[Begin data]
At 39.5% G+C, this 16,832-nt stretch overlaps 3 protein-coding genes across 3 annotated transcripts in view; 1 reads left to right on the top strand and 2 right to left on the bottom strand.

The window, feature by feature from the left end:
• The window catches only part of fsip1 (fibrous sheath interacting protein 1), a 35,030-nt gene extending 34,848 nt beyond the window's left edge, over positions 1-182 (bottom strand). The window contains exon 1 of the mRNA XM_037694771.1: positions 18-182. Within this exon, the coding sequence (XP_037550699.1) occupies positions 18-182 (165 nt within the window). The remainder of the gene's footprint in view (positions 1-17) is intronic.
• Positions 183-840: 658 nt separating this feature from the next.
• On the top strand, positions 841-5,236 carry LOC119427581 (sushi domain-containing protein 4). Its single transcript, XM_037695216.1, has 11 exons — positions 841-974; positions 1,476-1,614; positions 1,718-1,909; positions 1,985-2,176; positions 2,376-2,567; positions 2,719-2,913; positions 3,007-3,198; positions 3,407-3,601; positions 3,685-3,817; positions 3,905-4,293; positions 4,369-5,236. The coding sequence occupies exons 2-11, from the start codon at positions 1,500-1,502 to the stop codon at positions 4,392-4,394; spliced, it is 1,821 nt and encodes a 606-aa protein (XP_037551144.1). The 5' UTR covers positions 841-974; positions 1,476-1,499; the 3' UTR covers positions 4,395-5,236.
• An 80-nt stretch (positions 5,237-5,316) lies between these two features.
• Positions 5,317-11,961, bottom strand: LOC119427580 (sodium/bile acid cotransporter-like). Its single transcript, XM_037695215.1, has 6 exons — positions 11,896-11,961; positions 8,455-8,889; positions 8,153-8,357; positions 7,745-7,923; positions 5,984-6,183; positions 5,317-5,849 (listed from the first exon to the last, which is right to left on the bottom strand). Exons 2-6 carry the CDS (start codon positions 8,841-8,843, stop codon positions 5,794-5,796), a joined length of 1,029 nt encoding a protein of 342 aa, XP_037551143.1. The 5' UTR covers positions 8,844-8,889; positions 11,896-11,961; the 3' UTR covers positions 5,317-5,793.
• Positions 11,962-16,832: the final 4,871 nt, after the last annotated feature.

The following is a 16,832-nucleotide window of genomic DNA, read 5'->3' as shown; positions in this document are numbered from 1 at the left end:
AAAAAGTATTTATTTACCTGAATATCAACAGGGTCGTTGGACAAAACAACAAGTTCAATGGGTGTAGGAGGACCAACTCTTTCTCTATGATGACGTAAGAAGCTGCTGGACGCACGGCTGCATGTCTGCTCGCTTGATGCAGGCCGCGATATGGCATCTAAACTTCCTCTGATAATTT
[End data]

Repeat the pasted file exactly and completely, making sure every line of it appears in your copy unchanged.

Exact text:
At 39.5% G+C, this 16,832-nt stretch overlaps 3 protein-coding genes across 3 annotated transcripts in view; 1 reads left to right on the top strand and 2 right to left on the bottom strand.

The window, feature by feature from the left end:
• The window catches only part of fsip1 (fibrous sheath interacting protein 1), a 35,030-nt gene extending 34,848 nt beyond the window's left edge, over positions 1-182 (bottom strand). The window contains exon 1 of the mRNA XM_037694771.1: positions 18-182. Within this exon, the coding sequence (XP_037550699.1) occupies positions 18-182 (165 nt within the window). The remainder of the gene's footprint in view (positions 1-17) is intronic.
• Positions 183-840: 658 nt separating this feature from the next.
• On the top strand, positions 841-5,236 carry LOC119427581 (sushi domain-containing protein 4). Its single transcript, XM_037695216.1, has 11 exons — positions 841-974; positions 1,476-1,614; positions 1,718-1,909; positions 1,985-2,176; positions 2,376-2,567; positions 2,719-2,913; positions 3,007-3,198; positions 3,407-3,601; positions 3,685-3,817; positions 3,905-4,293; positions 4,369-5,236. The coding sequence occupies exons 2-11, from the start codon at positions 1,500-1,502 to the stop codon at positions 4,392-4,394; spliced, it is 1,821 nt and encodes a 606-aa protein (XP_037551144.1). The 5' UTR covers positions 841-974; positions 1,476-1,499; the 3' UTR covers positions 4,395-5,236.
• An 80-nt stretch (positions 5,237-5,316) lies between these two features.
• Positions 5,317-11,961, bottom strand: LOC119427580 (sodium/bile acid cotransporter-like). Its single transcript, XM_037695215.1, has 6 exons — positions 11,896-11,961; positions 8,455-8,889; positions 8,153-8,357; positions 7,745-7,923; positions 5,984-6,183; positions 5,317-5,849 (listed from the first exon to the last, which is right to left on the bottom strand). Exons 2-6 carry the CDS (start codon positions 8,841-8,843, stop codon positions 5,794-5,796), a joined length of 1,029 nt encoding a protein of 342 aa, XP_037551143.1. The 5' UTR covers positions 8,844-8,889; positions 11,896-11,961; the 3' UTR covers positions 5,317-5,793.
• Positions 11,962-16,832: the final 4,871 nt, after the last annotated feature.

The following is a 16,832-nucleotide window of genomic DNA, read 5'->3' as shown; positions in this document are numbered from 1 at the left end:
AAAAAGTATTTATTTACCTGAATATCAACAGGGTCGTTGGACAAAACAACAAGTTCAATGGGTGTAGGAGGACCAACTCTTTCTCTATGATGACGTAAGAAGCTGCTGGACGCACGGCTGCATGTCTGCTCGCTTGATGCAGGCCGCGATATGGCATCTAAACTTCCTCTGATAATTT